Microplastics in Jewellery: Reducing Glitter Waste
Plastic has been worrying me for years now. As a child of the 80’s I grew up with lots of fruit and veg, supermarket produce and virtually every other thing we bought being packaged in layers of uneccessary plastic. As recently as a few years ago I’m ashamed to say I thought very little about where that plastic ended up. I have memories of seeing birds with six pack rings (the type you get with multipacks of fizzy drinks) around their necks but it’s strange how we can feel sorry for those animals but not consciously link it to “our world”.
There are literally three and a half million results on Google for reducing plastic blogs and New Year 2018 many of my friends posted on social media their aims to reduce their plastic waste. A topic that’s gaining popularity is that of microplastics.
‘microplastics’: Tiny plastic granules used as scrubbers in cosmetics and air-blasting, and small plastic fragments derived from the breakdown of macroplastics (Derraik, 2002; Ryan et al., 2009; Thompson et al., 2004)
Another example of a microplastic is glitter. Glitter is often made from either mica flakes, fish scales or silk but is often made from small pieces of plastic. This article from the National Geographic explains why so many schools have banned glitter from their crafts. The cosmetics retailer Lush have started using non-plastic alternatives like walnut shells as exfoliants instead of the tiny plastic microbeads you find in “scrubby stuff” from other makers. This isn’t an affiliate promotion, by the way, I just really like their products! They also use a kind of synthetic mica instead of mined mica. After hearing the disturbing reports of child labour being used in mica mines, we stopped buying mica flakes and pigments for our memorial jewellery but that’s another post.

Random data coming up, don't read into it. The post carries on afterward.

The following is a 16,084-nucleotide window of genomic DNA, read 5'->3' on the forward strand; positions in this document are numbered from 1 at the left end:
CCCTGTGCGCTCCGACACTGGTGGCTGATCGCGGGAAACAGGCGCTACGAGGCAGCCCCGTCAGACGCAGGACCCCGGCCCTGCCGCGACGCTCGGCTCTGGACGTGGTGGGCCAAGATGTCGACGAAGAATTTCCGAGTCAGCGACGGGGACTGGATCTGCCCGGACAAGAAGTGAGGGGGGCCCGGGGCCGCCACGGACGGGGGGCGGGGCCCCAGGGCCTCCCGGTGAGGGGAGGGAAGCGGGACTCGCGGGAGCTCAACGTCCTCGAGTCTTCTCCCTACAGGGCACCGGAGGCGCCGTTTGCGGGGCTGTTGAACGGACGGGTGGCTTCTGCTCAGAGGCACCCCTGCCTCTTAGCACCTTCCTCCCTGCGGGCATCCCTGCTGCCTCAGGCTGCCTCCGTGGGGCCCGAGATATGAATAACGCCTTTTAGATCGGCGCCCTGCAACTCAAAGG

If you’re worried about ethics when it comes to makeup and cosmetics, this is a big problem and it’s hard to know where to turn
Glitter – How to Reduce the Amount of Microplastics in Jewellery Making
As well as reducing the amount of cremation ashes, umbilical cord and breastmilk etc our method for making memorial jewellery involves adding things to the resin in the mould, not the other way around. Many makers will and prepare a batch of resin, measure out an amount and add various elements to it, then pour this into the mould. This ends up with a lot of wastage, including wasting cremation ashes. Some ashes are thrown in the bin!
We pour only the amount of resin we need into the moulds, then add tiny amounts of ash, colours and birthstones. The result is a small piece of jewellery that will be treasured for years to come and hopefully never end up in the ocean. Also, no matter what type of pigment you use
This post contains affiliate links meaning that if you click on the links I might receive a small amount of commission, which comes in handy on Amazon for our two children’s books!